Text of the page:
2017's shortlist offered a diverse range of titles, each of which could have made for a very good Big Read. Having been determined by a specially developed selection algorithm - we think this is the first time that a literary prize has been chosen by a computer.
The year's selected title was My Name is Leon by Kit de Waal. With such strong competition, it was hard to know just which way the choice would go but My Name is Leon was an overwhelming success with members of the selection committee who believe this is a book that can be appreciated by all of our students and staff, new and current, alike.
Leon isn't in control of this world where adults say one thing and mean another, and try as he might he can't protect his little family from everything. When their mother falls victim to her inner demons, strangers suddenly take his brother Jake away; after all, a white baby is easy to adopt, while a half-black nine-year-old faces a less certain fate. Vowing to get Jake back by any means necessary, Leon's own journey--on his brand-new BMX bike--will carry him through the lives of a doting but ailing foster mother, Maureen; Maureen's cranky and hilarious sister, Sylvia; a social worker Leon knows only as "The Zebra"; and a colourful community of local gardeners and West Indian political activists.
Told through the perspective of nine-year-old Leon, too innocent to entirely understand what has happened to him and baby Jake, but determined to do what he can to make things right, he stubbornly, endearingly struggles his way through a system much larger than he can tackle on his own. My Name Is Leon is a vivid, gorgeous, and uplifting story about the power of love, the unbreakable bond between brothers, and the truth about what, in the end, ultimately makes a family.
Mandy Theresa O'Loughlin, known professionally as Kit de Waal, is an English writer. De Waal's debut novel is My Name Is Leon, from which she used some of her advance to set up the Kit de Waal Creative Writing Fellowship to help improve working-class representation in the arts.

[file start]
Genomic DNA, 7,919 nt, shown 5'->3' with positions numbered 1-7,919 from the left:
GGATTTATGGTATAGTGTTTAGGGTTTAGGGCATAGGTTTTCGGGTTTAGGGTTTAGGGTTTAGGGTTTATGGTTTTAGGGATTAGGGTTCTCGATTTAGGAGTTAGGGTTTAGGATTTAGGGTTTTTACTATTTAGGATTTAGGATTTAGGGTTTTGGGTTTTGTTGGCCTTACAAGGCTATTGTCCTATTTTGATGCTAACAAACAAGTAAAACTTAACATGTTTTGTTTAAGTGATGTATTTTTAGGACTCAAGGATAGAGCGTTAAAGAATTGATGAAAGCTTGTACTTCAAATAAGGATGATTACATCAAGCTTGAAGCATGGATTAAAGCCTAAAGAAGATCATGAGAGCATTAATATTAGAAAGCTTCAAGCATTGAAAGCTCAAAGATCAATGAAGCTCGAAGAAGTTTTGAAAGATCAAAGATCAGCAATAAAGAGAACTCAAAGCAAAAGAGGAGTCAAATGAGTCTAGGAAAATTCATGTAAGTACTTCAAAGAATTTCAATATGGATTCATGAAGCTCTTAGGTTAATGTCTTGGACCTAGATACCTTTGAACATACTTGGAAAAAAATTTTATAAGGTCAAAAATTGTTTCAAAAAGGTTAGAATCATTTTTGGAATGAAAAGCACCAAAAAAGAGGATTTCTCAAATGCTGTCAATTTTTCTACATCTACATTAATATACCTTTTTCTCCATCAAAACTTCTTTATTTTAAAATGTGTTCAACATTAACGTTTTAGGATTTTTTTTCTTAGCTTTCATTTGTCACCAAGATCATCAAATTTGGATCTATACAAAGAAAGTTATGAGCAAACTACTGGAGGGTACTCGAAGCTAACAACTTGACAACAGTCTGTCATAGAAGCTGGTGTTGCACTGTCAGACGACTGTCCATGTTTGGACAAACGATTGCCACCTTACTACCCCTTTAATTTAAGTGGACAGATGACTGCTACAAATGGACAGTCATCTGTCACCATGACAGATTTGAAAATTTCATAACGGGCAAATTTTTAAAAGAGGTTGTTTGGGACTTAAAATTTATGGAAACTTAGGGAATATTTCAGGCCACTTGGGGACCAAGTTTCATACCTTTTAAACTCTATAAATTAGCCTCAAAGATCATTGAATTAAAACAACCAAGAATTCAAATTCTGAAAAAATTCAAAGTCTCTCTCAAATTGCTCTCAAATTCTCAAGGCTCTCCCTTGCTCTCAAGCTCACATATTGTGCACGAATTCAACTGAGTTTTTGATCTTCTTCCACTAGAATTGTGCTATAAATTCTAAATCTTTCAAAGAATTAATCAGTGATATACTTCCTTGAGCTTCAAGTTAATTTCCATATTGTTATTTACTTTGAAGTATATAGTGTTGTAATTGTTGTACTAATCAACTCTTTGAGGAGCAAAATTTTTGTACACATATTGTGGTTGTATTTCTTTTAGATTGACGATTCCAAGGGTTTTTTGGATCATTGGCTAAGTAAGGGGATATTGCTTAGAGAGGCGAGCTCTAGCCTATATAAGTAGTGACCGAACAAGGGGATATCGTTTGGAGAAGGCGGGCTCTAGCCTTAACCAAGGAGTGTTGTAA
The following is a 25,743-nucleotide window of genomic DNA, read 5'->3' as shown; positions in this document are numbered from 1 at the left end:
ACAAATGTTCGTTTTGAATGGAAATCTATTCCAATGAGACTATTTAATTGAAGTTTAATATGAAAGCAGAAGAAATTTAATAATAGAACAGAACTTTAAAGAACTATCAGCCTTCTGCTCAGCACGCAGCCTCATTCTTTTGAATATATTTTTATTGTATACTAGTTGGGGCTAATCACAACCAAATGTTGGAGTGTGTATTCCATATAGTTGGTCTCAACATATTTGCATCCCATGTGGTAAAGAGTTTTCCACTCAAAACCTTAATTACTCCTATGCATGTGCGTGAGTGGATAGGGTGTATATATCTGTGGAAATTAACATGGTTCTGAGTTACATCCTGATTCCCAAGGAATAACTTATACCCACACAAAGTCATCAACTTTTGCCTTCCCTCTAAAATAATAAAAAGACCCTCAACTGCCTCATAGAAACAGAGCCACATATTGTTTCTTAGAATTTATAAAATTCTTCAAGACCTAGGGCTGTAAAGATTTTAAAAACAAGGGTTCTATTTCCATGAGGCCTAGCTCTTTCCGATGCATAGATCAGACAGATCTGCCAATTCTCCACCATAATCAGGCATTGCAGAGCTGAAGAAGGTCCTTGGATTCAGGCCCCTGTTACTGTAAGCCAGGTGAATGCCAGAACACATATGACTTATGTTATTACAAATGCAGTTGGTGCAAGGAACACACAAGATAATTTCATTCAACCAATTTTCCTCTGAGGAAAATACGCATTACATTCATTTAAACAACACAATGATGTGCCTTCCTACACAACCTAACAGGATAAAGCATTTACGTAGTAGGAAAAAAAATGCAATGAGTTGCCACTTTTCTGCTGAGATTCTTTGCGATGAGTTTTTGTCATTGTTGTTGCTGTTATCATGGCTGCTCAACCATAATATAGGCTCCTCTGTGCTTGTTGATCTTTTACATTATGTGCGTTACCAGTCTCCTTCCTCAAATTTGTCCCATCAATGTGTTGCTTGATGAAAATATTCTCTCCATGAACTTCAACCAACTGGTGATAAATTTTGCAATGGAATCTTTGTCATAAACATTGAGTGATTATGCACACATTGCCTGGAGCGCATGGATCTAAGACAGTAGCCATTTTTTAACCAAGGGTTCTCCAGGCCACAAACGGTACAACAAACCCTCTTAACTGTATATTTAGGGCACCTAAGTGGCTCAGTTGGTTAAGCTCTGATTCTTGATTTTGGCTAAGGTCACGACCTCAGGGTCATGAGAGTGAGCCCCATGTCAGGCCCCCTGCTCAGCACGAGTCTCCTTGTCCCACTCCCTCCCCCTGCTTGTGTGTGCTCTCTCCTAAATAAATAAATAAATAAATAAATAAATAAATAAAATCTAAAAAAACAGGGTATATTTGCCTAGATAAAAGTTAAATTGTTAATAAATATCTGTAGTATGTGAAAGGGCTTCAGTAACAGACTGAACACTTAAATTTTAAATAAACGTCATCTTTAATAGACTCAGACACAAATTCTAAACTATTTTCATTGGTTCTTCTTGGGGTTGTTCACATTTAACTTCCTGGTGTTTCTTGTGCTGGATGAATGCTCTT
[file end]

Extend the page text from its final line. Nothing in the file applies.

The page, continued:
In The Power, suddenly - tomorrow or the day after - teenage girls find that with a flick of their fingers, they can inflict agonising pain and even death. With this single twist, the four lives at the heart of Naomi Alderman's extraordinary, visceral novel are utterly transformed.
Alderman is an English author, novelist, game designer (working as lead writer on Zombies, Run!) and protégé of Margaret Atwood.
Ifiok, a young journalist working for the government radio station in Lagos, aspires to always do the right thing but the odds seem to be stacked against him. The government cuts the funding to his weekly radio drama, he stumbles into an affair with a beautiful young intern causing his long-term love to leave him, and kidnappings and militancy are on the rise in the country. When Ifiok travels to his hometown to make a documentary about a band of ex-militants he is forced to confront the ugly truth about the future of his beloved country and his existence within it. Radio Sunrise is a hilarious yet sobering satirical portrait of Nigeria that fully deserves a place amongst the great works of 'post-post-colonial' African literature.
Anietie Isong is an award winning Nigerian/British author of poetry and short stories. Radio Sunrise is his first novel.
On an island like no other, the annual Brilliant & Forever festival is a much anticipated event; its participants a story away from either glory or infamy. This year, three best friends - two human, one alpaca are chosen to compete, so victory is not only about reward. The glitterati descends, the festival begins: thirteen performers, each have their own story to tell. Who will be chosen by the judges? Who will be chosen by the people?